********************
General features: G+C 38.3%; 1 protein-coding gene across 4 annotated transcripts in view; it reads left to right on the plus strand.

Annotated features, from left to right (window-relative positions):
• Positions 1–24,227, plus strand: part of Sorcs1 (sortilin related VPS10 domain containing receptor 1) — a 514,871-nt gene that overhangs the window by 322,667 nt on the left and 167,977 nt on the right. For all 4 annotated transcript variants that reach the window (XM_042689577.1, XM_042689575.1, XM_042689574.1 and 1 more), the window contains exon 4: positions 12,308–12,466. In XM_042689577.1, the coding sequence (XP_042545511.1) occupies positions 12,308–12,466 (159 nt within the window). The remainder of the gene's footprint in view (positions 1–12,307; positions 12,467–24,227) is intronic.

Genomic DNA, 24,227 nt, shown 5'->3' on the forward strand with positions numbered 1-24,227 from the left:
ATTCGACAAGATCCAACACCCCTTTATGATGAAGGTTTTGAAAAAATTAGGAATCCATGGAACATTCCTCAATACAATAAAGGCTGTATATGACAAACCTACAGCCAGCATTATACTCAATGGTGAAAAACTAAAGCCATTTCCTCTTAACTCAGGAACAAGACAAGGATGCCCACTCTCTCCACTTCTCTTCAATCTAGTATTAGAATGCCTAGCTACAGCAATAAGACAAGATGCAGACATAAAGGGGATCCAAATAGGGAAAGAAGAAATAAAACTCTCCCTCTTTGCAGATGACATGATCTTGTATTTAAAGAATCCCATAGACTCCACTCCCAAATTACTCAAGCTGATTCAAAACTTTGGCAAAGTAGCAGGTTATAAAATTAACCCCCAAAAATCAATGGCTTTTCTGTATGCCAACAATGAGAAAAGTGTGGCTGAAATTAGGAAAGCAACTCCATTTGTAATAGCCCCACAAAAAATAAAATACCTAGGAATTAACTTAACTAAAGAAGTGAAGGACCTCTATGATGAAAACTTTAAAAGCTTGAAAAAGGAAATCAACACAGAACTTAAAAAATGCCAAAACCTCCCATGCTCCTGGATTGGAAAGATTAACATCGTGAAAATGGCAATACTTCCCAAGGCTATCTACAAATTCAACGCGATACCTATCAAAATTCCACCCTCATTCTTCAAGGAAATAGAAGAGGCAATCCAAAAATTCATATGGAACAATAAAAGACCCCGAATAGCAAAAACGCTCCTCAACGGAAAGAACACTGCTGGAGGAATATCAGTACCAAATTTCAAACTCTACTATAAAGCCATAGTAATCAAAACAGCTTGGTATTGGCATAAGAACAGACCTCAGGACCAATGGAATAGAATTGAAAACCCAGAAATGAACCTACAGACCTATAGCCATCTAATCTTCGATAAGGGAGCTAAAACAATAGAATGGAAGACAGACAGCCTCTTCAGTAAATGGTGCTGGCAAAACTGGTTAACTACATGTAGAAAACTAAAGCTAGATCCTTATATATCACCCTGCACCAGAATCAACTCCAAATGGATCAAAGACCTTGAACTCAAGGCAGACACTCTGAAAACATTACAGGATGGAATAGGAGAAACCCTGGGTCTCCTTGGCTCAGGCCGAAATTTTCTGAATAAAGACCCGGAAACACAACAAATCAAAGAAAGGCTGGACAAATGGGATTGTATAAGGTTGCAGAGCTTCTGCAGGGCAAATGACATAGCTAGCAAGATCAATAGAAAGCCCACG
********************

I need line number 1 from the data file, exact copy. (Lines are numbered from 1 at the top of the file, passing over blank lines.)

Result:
General features: G+C 38.3%; 1 protein-coding gene across 4 annotated transcripts in view; it reads left to right on the plus strand.